Have you done any environmental portrait photography? What tips would you give other readers? Feel free to share your tips below in comments.


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Darren Rowse is the editor and founder of Digital Photography School and SnapnDeals. He lives in Melbourne Australia and is also the editor of the ProBlogger Blog Tips. Follow him on Instagram, on Twitter at @digitalPS or on Google+.

Some Older Comments

  • Harri December 14, 2012 12:28 am

    That is my favourite also, but so difficult to accomplish.

    Som of my examples if you care to see:

  • Maneesh September 9, 2011 02:56 am

    I do a fair bit of environment portraits, shooting candid on location.

    Here is an e.g.

  • Sweet Ronit August 16, 2011 02:36 am

    Environmental portraiture is my favorite! Excellent tips and examples. I like to work fairly close with my subjects - we have conversations and get to know each other and that generally helps people feel more comfortable in front of the camera. Here's a recent shoot I did with a leather craftsman in his studio:

  • rio h. August 12, 2011 08:44 am

    I prefer "environmental" photography over studio.. I think studio photography can get boring and repetitive. But I don't have a studio so what do I know. I would only do it for occasional family portraits of my own family, it's nice to have studio photos for ourselves.. but as a photographer, I would prefer to shoot on-location. I haven't done too many shoots, but of the few I have done, the best and easiest one so far was with a family at a park close to their hearts (they got married there). The pictures came out so natural that I was even impressed with how great my own shots came out as I felt like I barely did any work during the time I was with them. Their 3 year old was a pleasure to capture in that environment.

  • edster951 August 12, 2011 04:26 am

    Here is one I took a surgeon.......surronded by his colleagues concentrating during an operation.


  • Tomasz Sokolowski August 9, 2011 01:27 am

    great article:) would that count tho:
    any comments more then welcome:)

  • Tom Kasinski August 9, 2011 01:09 am

    I have a flickr set that speaks to the theme of this article... it wasn't a "posed" set, because I don't even know the subject. I happened to be there when a busker set up shop and played her violin.

    I know they're not great, especially when I got her to smile for me, but I like that it captured a feeling for me.

  • Bekah August 7, 2011 08:57 am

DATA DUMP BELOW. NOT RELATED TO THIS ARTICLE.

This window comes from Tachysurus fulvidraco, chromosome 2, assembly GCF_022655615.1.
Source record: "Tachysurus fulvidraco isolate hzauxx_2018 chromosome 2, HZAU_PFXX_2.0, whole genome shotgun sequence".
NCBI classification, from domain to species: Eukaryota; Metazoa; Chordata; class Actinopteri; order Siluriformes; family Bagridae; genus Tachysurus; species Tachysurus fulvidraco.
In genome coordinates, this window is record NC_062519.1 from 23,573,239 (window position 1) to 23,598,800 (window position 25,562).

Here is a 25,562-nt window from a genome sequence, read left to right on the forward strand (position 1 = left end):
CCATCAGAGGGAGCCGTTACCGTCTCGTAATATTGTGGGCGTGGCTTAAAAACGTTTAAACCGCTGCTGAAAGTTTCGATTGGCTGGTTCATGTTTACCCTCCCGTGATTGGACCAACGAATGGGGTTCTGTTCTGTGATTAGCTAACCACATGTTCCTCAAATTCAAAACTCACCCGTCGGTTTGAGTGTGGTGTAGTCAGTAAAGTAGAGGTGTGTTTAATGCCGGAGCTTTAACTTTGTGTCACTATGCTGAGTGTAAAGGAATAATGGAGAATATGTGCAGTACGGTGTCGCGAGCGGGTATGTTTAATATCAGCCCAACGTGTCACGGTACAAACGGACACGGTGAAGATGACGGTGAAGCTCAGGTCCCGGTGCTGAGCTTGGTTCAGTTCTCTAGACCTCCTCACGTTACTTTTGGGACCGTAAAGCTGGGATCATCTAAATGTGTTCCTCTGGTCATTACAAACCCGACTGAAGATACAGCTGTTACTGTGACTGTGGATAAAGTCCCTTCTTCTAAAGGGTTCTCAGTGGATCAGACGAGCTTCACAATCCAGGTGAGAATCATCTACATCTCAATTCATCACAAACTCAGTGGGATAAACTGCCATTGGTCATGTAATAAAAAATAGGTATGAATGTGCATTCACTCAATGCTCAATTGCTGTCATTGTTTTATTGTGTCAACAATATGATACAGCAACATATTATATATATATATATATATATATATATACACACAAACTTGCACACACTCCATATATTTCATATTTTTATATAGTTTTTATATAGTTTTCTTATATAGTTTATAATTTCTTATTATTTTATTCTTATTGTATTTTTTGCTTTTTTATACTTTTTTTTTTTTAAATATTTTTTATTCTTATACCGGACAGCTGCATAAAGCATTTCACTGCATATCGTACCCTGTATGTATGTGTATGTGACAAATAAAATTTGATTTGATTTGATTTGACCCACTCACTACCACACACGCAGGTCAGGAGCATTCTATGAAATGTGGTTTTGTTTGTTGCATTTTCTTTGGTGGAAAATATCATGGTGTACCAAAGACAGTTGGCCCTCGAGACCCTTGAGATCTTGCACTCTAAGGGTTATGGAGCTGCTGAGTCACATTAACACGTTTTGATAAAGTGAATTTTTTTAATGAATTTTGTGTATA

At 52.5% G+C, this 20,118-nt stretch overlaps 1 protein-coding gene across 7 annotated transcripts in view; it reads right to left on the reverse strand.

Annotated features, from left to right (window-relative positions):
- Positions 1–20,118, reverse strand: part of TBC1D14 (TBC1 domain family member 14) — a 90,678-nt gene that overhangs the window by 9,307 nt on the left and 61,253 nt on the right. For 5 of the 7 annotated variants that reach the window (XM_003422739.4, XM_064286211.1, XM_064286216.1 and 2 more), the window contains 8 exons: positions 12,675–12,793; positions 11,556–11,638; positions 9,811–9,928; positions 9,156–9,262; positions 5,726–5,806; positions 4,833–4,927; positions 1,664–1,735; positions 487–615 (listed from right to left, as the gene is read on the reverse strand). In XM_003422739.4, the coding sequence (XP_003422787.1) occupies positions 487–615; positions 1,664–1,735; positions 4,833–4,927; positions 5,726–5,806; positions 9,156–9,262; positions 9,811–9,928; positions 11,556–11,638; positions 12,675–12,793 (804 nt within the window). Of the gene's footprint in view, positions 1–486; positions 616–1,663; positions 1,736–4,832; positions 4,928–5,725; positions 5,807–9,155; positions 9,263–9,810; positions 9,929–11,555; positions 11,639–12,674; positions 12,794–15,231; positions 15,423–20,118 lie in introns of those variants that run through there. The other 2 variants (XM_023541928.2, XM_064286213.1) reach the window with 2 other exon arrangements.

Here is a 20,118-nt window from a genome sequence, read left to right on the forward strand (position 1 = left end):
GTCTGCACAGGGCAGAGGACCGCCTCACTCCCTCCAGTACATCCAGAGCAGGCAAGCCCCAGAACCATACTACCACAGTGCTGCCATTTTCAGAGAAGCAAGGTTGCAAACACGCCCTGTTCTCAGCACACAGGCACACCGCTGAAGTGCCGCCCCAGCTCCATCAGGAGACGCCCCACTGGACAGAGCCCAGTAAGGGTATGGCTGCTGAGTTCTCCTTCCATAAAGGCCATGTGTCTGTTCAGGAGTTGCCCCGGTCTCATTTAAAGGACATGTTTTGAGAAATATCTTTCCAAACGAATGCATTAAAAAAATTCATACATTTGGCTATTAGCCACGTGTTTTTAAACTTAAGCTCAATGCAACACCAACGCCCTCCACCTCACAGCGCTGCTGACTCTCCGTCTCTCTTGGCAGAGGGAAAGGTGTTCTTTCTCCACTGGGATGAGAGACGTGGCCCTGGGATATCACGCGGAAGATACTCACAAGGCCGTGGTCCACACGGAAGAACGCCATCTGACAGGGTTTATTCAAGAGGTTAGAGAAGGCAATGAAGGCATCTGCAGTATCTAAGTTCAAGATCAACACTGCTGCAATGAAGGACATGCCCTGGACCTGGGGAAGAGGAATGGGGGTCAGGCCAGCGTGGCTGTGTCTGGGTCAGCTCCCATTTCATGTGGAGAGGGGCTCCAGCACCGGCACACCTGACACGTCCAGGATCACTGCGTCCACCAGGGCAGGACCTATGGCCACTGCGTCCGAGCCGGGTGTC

Love the idea of environmental portraits...I am in no way a pro photographer, at all. But if I ever get good enough I would love to be an on location photographer.

  • Justin August 7, 2011 08:57 am

    Curious if you could suggest some great budget lenses to use for these type of shots. I currently use a 35mm 1.8 and love it but i feel like expanding my lens beyond the traditional kit lenses. Some that i thought about looking into where listed below, and bear in mind that i am working on a small budget with likely the items i purchase being AI-s or Non-Ais lens or under $300

    Thank you :)

    Tamron 28-75mm f/2.8
    Nikon 50mm F1.8
    NIKKOR 105mm f/2.5
    Nikon 85mm F1.8

  • scottc August 7, 2011 06:56 am

    Interesting article, though I'm not a believer of props or posing for these portraits.

  • Lea August 7, 2011 06:38 am

    Wonderful article. Thanks!

  • Erik Kerstenbeck August 7, 2011 05:46 am


    For any portrait, inside, outside or in the studio, I use a 70-200mm and shoot wide open f2.8, This allows me to keep a discrete distance, the zoom gives flexibility and wide open allows for wonderful Bokeh! This is a simple shot but conveys the fun of the Environmental Family shoot on the beach!

  • wazari February 6, 2011 10:42 am

    This is really great article for environment photography, it really add a story and content to the picture and person being photographs...

  • Mathew S P November 12, 2010 10:27 am

    I am starting to love Portrait Photography, thanks to Darren. Do you always need a tripod in such cases, I wonder. Great work, I appreciate your hard work and creativity.

  • peyton murrpego April 21, 2010 11:38 pm

    hhhhiiiiiiiiiiiiiiiiiiiiiii people i love these pictures they are so cool i am a photographer and i own my own studio and i have learn't alot from this web site. But i am not fond of the man who is pulling out his hair i think that he needs to go to a MENTALLLLLLLL hospital.

    Thanks alot people i love u.

  • Mickie Spirit April 21, 2010 11:37 pm

    thank you for the tips :)
    I am in the middle of doing "enviromental portraits" in my class in school, so this has helped alot. thanks again :)

  • Mickie Spirit April 21, 2010 11:33 pm

    Thanks for the tips. You've helped me to understand more about enviromental photography for my photography class in school.
    "enviro-photos" sound alot more appealing and interesting that studio based photographs and I hope that I'll gain something from this. So thank you again :)

  • thousandwords April 6, 2010 08:01 am

    thanx for your wonderful tips i'm busy working on potraits for my school assignment,perfect timing,wish i cud have known about your website before enrolling,it cud have saved me a lot of money,everything we are learning is in here and your site is more informative.

  • Greg Norris March 28, 2010 10:34 am